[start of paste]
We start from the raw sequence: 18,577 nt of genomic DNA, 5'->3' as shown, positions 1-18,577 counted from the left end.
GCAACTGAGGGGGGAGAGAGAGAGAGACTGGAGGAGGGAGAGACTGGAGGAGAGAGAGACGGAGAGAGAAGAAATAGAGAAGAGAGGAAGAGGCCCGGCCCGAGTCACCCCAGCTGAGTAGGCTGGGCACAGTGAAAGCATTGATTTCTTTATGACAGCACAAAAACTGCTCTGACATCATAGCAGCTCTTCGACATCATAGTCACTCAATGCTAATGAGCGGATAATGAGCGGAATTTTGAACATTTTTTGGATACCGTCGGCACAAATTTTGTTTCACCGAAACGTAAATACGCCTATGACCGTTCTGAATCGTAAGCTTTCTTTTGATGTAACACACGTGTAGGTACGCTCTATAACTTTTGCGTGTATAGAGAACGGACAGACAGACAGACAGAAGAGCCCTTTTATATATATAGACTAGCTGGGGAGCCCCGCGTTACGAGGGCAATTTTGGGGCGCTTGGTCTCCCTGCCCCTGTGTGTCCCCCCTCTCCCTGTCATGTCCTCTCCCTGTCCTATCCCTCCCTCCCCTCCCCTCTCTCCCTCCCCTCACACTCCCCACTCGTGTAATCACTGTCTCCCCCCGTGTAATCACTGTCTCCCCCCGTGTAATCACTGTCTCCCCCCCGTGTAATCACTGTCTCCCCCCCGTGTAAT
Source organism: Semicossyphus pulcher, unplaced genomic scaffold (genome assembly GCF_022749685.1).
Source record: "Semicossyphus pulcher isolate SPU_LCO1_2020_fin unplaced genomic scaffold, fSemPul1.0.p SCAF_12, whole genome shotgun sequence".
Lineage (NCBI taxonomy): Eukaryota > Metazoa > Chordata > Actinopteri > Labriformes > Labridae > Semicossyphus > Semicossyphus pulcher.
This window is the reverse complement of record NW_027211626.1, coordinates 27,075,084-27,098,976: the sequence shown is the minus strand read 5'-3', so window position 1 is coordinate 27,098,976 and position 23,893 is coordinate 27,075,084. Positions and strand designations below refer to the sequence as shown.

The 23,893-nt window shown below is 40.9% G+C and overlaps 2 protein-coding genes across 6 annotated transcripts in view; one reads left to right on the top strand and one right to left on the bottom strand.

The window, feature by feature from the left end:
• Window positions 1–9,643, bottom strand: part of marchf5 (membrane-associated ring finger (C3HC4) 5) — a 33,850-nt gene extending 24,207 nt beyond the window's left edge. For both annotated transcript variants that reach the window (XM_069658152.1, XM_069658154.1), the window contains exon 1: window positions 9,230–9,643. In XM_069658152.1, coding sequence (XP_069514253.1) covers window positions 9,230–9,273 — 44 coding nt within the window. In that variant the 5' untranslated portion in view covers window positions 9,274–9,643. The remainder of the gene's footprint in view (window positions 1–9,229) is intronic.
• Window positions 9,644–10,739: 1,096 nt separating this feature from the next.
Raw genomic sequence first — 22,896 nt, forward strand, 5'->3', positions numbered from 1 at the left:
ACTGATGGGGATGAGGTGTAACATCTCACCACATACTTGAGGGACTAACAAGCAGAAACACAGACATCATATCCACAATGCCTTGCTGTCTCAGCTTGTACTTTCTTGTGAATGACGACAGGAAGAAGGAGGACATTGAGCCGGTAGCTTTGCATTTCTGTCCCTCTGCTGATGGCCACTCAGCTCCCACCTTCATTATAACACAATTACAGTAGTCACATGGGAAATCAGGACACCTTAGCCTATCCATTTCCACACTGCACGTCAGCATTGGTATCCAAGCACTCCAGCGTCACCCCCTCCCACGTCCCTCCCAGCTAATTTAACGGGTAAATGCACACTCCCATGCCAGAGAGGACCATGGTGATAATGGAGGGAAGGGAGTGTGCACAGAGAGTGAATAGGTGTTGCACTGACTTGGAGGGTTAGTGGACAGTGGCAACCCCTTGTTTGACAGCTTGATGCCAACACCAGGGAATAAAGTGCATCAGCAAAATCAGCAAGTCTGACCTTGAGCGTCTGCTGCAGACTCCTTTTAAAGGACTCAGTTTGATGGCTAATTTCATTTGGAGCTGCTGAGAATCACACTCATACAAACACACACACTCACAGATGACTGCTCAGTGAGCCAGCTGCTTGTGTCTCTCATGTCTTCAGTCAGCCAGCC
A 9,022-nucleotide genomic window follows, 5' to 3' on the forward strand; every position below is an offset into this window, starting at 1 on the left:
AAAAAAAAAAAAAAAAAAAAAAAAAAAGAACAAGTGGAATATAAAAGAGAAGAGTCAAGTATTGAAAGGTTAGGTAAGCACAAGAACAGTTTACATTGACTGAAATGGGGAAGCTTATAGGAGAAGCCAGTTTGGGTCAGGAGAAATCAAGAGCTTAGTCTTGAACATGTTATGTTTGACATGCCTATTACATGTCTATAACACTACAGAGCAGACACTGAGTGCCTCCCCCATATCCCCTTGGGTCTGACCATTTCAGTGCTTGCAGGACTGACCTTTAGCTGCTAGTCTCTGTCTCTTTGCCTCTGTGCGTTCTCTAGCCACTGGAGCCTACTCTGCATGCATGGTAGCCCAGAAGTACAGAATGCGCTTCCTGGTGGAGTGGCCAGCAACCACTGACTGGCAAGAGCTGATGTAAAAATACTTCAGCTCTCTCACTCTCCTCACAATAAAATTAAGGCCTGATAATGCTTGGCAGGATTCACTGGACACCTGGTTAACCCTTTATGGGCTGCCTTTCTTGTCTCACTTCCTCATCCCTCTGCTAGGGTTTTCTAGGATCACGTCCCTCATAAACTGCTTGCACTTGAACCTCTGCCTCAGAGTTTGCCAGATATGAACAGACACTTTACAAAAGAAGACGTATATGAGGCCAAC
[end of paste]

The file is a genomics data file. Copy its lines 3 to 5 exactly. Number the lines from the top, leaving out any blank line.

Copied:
Source organism: Semicossyphus pulcher, unplaced genomic scaffold (genome assembly GCF_022749685.1).
Source record: "Semicossyphus pulcher isolate SPU_LCO1_2020_fin unplaced genomic scaffold, fSemPul1.0.p SCAF_12, whole genome shotgun sequence".
Lineage (NCBI taxonomy): Eukaryota > Metazoa > Chordata > Actinopteri > Labriformes > Labridae > Semicossyphus > Semicossyphus pulcher.